Wednesday, March 03, 2010
Sacravatoons no 1604 :" The Back Scratching "
By Liam Cochrane
Australia Network News
A subsidiary of one of Australia's largest banks, ANZ Royal, has denied it is involved in a scheme to partner up private businesses with Cambodian army units.
Cambodian Prime Minister Hun Sen announced the initiative last week and said more than 40 partnerships had already been established to provide food, medicine, tools, buildings and transport for troops and their families.
One of the businesses named as a sponsor of the Cambodian army was Metfone - a subsidiary of a mobile phone company owned by the Vietnamese military.
Another on the list was ANZ Royal - a joint partnership between Australia's ANZ Bank and one of Cambodia's biggest business conglomerates, The Royal Group.
Cambodian Council of Minister's spokesman Phay Siphan, says it's part of the Cambodian culture.
"As part of the ANZ they do have their own employees and some Cambodians on management there, they have the chance to mobilise their charity to support some ? unit they feel like supporting. But the charity hasn't just been supported today, it's been years already. It's just that they have been assigned it so that the people understand who they help."
ANZ Royal, the Cambodian joint venture, declined to comment to Radio Australia, but CEO Stephen Higgins was quoted in local media saying, that although he was unsure how the company's name appeared on the list ofmilitary sponsors, it might be "some type of printing error".
A spokeswoman for ANZ in Australia, emailed this statement:
"It is not appropriate for ANZ to provide support or sponsorships to individual military units in any country in which we operate. ANZ Royal Bank, as a subsidiary of ANZ, has not and will not be providing such support."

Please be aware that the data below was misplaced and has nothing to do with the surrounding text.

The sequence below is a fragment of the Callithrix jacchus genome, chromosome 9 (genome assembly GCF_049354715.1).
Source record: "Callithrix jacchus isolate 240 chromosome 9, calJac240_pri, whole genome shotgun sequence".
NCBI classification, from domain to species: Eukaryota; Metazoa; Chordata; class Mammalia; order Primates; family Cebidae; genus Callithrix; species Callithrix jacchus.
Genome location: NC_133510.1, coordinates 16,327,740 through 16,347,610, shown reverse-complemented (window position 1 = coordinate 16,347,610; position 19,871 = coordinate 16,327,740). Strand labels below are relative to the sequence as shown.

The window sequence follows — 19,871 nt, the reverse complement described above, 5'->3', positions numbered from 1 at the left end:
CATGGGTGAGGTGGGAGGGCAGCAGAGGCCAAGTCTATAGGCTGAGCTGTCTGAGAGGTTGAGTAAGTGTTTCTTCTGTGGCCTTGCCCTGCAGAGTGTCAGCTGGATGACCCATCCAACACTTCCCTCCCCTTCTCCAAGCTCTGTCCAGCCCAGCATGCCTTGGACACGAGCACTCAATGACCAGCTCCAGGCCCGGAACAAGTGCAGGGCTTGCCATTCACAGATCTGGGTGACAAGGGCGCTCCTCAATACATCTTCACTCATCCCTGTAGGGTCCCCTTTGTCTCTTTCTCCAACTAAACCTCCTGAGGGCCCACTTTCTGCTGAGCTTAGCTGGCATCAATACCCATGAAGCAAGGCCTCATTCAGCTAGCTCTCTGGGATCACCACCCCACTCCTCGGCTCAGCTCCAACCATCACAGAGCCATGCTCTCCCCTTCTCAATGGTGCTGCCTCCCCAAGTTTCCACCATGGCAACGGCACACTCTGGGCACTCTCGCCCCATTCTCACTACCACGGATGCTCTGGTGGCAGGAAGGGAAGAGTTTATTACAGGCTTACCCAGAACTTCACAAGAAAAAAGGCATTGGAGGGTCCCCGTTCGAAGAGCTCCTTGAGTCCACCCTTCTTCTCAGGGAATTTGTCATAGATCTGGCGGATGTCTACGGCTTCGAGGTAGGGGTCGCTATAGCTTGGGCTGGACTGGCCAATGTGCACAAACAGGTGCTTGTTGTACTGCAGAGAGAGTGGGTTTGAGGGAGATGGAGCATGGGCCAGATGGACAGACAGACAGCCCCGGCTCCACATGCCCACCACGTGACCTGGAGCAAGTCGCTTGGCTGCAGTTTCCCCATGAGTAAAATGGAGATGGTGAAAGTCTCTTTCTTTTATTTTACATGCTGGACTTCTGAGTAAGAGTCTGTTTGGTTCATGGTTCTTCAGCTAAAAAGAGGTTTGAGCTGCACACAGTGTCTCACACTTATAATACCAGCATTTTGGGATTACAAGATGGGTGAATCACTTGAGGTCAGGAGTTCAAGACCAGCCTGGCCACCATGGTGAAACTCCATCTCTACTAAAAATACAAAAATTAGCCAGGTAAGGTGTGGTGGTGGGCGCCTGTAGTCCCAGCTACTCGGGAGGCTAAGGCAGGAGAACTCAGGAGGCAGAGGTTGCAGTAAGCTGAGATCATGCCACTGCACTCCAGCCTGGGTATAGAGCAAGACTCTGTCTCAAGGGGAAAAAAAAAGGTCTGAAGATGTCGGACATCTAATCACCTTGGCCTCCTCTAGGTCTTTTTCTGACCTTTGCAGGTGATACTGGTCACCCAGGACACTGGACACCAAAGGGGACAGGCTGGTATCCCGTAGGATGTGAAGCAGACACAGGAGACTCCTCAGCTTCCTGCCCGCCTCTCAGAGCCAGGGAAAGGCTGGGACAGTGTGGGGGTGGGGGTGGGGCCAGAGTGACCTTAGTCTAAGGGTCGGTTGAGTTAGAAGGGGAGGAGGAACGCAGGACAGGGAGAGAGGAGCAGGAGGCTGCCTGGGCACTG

The initiative to formally link businesses with the military has raised concerns among human rights groups who work in Cambodia.
A spokeswoman from the rights group LICADHO, Naly Pilorge, says there are some serious questions about the program.
"The document is not clear about the role of the ministries, vis-a-vis, the company and certain units of the military and it is especially concerning because some of these ministries have absolutely no link to the military such as those that are supposed to focus on youth or women or health and so on. So that's the question that we are trying to find the answers to, because right now it is very unclear. It is alarming because some of these ministries have nothing to do with themilitary and for good reason."
She says it wouldn't be tolerated in other countries.
"In most countries, developed countries and developing countries, it would be illegal for business in the private sector to openly and directly fund the military, but by dealing so openly there is an assumption that the military is open to any group or any company that wishes to use the military to protect its interests and its private interests," she said.
"We have see this over the country over the years in terms of land grabbing. We have the seen the military used, especially in the rural areas, used to evict people to protect the interests of economic concessions, and this is really disturbing because legislation says themilitary is to protect citizens equally and not be used for the private interests of companies."